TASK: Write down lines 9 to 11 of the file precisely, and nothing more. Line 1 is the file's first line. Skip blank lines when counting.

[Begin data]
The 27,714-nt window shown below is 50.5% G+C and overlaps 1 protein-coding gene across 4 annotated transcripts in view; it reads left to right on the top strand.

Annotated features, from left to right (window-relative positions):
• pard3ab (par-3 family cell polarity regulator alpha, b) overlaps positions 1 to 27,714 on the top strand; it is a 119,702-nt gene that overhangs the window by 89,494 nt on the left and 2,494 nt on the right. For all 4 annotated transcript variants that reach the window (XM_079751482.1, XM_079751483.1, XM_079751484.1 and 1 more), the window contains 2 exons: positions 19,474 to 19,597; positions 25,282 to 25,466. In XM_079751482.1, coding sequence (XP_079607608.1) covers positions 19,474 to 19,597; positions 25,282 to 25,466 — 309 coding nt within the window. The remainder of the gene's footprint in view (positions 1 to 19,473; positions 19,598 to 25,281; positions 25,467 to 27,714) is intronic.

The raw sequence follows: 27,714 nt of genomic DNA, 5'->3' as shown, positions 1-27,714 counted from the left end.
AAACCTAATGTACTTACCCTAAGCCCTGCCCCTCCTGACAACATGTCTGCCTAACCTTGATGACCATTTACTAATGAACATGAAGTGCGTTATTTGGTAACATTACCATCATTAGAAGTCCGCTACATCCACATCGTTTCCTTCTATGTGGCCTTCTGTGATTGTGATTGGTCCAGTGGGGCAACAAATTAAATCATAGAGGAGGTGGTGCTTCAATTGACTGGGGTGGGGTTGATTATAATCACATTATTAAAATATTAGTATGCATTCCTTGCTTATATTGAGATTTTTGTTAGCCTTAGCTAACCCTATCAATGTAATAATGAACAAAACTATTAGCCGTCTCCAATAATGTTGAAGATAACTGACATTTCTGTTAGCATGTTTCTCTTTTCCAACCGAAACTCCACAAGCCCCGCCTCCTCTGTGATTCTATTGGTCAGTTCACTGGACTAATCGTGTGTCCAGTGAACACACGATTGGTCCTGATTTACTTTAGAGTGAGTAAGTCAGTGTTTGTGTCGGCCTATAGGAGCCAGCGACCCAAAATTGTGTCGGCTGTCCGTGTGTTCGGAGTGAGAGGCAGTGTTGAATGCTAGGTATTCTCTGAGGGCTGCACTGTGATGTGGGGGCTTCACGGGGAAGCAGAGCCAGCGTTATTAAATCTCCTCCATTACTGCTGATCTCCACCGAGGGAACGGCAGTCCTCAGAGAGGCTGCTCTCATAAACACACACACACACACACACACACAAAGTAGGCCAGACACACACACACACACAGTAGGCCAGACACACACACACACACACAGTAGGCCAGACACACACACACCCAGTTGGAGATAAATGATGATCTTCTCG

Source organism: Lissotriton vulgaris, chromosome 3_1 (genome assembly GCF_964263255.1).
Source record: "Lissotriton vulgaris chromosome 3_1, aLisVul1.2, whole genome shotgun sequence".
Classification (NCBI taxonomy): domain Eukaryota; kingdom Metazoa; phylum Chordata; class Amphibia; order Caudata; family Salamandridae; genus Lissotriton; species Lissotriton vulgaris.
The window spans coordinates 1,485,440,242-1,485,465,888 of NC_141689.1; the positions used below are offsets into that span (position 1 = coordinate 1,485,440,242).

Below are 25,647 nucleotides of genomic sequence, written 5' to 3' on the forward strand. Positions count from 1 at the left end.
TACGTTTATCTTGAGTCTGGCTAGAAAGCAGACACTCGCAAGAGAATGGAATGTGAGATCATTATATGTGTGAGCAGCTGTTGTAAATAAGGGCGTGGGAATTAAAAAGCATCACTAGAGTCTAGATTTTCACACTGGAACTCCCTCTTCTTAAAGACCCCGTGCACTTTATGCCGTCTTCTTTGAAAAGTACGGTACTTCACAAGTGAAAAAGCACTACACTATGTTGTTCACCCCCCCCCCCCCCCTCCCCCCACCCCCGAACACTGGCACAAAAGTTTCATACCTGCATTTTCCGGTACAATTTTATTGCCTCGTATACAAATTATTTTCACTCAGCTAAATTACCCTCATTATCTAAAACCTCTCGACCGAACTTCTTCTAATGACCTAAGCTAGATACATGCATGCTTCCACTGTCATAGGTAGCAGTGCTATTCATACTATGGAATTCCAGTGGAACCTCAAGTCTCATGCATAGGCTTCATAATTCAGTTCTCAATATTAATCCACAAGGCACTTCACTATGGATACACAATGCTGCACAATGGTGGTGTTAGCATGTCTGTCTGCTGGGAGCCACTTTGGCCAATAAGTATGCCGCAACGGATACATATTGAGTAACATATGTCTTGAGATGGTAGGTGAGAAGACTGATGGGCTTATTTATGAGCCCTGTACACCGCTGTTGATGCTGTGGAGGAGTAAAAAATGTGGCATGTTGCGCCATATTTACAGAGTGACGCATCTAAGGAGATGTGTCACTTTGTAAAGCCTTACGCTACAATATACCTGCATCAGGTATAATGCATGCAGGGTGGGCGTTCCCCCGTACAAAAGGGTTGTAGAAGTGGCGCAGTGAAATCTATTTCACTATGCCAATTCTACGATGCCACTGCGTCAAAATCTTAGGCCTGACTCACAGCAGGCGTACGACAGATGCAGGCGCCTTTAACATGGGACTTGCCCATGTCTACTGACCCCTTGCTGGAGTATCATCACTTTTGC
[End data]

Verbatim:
The window spans coordinates 1,485,440,242-1,485,465,888 of NC_141689.1; the positions used below are offsets into that span (position 1 = coordinate 1,485,440,242).

Below are 25,647 nucleotides of genomic sequence, written 5' to 3' on the forward strand. Positions count from 1 at the left end.
TACGTTTATCTTGAGTCTGGCTAGAAAGCAGACACTCGCAAGAGAATGGAATGTGAGATCATTATATGTGTGAGCAGCTGTTGTAAATAAGGGCGTGGGAATTAAAAAGCATCACTAGAGTCTAGATTTTCACACTGGAACTCCCTCTTCTTAAAGACCCCGTGCACTTTATGCCGTCTTCTTTGAAAAGTACGGTACTTCACAAGTGAAAAAGCACTACACTATGTTGTTCACCCCCCCCCCCCCCCTCCCCCCACCCCCGAACACTGGCACAAAAGTTTCATACCTGCATTTTCCGGTACAATTTTATTGCCTCGTATACAAATTATTTTCACTCAGCTAAATTACCCTCATTATCTAAAACCTCTCGACCGAACTTCTTCTAATGACCTAAGCTAGATACATGCATGCTTCCACTGTCATAGGTAGCAGTGCTATTCATACTATGGAATTCCAGTGGAACCTCAAGTCTCATGCATAGGCTTCATAATTCAGTTCTCAATATTAATCCACAAGGCACTTCACTATGGATACACAATGCTGCACAATGGTGGTGTTAGCATGTCTGTCTGCTGGGAGCCACTTTGGCCAATAAGTATGCCGCAACGGATACATATTGAGTAACATATGTCTTGAGATGGTAGGTGAGAAGACTGATGGGCTTATTTATGAGCCCTGTACACCGCTGTTGATGCTGTGGAGGAGTAAAAAATGTGGCATGTTGCGCCATATTTACAGAGTGACGCATCTAAGGAGATGTGTCACTTTGTAAAGCCTTACGCTACAATATACCTGCATCAGGTATAATGCATGCAGGGTGGGCGTTCCCCCGTACAAAAGGGTTGTAGAAGTGGCGCAGTGAAATCTATTTCACTATGCCAATTCTACGATGCCACTGCGTCAAAATCTTAGGCCTGACTCACAGCAGGCGTACGACAGATGCAGGCGCCTTTAACATGGGACTTGCCCATGTCTACTGACCCCTTGCTGGAGTATCATCACTTTTGC